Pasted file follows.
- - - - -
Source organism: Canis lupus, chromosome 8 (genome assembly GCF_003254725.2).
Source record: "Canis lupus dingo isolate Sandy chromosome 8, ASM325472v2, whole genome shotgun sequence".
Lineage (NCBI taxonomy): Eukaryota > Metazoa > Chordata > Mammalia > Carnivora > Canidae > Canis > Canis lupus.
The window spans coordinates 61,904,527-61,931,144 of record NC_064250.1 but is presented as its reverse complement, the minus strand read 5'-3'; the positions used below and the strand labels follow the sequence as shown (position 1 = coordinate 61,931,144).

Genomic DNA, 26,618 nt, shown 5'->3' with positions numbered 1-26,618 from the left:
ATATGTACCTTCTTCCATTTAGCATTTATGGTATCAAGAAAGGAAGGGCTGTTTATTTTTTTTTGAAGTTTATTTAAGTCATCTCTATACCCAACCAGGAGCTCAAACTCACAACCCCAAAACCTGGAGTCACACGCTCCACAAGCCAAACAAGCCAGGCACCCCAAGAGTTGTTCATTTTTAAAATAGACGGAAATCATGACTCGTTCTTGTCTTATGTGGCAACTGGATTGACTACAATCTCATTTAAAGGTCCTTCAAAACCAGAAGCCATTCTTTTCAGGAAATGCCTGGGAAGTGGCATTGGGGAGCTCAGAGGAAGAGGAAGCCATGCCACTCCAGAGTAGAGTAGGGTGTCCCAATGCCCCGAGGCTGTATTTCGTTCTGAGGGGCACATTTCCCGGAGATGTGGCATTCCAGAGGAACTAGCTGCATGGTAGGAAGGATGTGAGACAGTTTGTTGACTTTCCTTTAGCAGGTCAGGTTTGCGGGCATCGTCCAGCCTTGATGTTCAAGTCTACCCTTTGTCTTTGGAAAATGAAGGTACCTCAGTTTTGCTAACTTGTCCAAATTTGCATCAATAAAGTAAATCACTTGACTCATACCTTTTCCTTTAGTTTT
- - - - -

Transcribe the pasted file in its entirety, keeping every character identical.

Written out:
Source organism: Canis lupus, chromosome 8 (genome assembly GCF_003254725.2).
Source record: "Canis lupus dingo isolate Sandy chromosome 8, ASM325472v2, whole genome shotgun sequence".
Lineage (NCBI taxonomy): Eukaryota > Metazoa > Chordata > Mammalia > Carnivora > Canidae > Canis > Canis lupus.
The window spans coordinates 61,904,527-61,931,144 of record NC_064250.1 but is presented as its reverse complement, the minus strand read 5'-3'; the positions used below and the strand labels follow the sequence as shown (position 1 = coordinate 61,931,144).

Genomic DNA, 26,618 nt, shown 5'->3' with positions numbered 1-26,618 from the left:
ATATGTACCTTCTTCCATTTAGCATTTATGGTATCAAGAAAGGAAGGGCTGTTTATTTTTTTTTGAAGTTTATTTAAGTCATCTCTATACCCAACCAGGAGCTCAAACTCACAACCCCAAAACCTGGAGTCACACGCTCCACAAGCCAAACAAGCCAGGCACCCCAAGAGTTGTTCATTTTTAAAATAGACGGAAATCATGACTCGTTCTTGTCTTATGTGGCAACTGGATTGACTACAATCTCATTTAAAGGTCCTTCAAAACCAGAAGCCATTCTTTTCAGGAAATGCCTGGGAAGTGGCATTGGGGAGCTCAGAGGAAGAGGAAGCCATGCCACTCCAGAGTAGAGTAGGGTGTCCCAATGCCCCGAGGCTGTATTTCGTTCTGAGGGGCACATTTCCCGGAGATGTGGCATTCCAGAGGAACTAGCTGCATGGTAGGAAGGATGTGAGACAGTTTGTTGACTTTCCTTTAGCAGGTCAGGTTTGCGGGCATCGTCCAGCCTTGATGTTCAAGTCTACCCTTTGTCTTTGGAAAATGAAGGTACCTCAGTTTTGCTAACTTGTCCAAATTTGCATCAATAAAGTAAATCACTTGACTCATACCTTTTCCTTTAGTTTT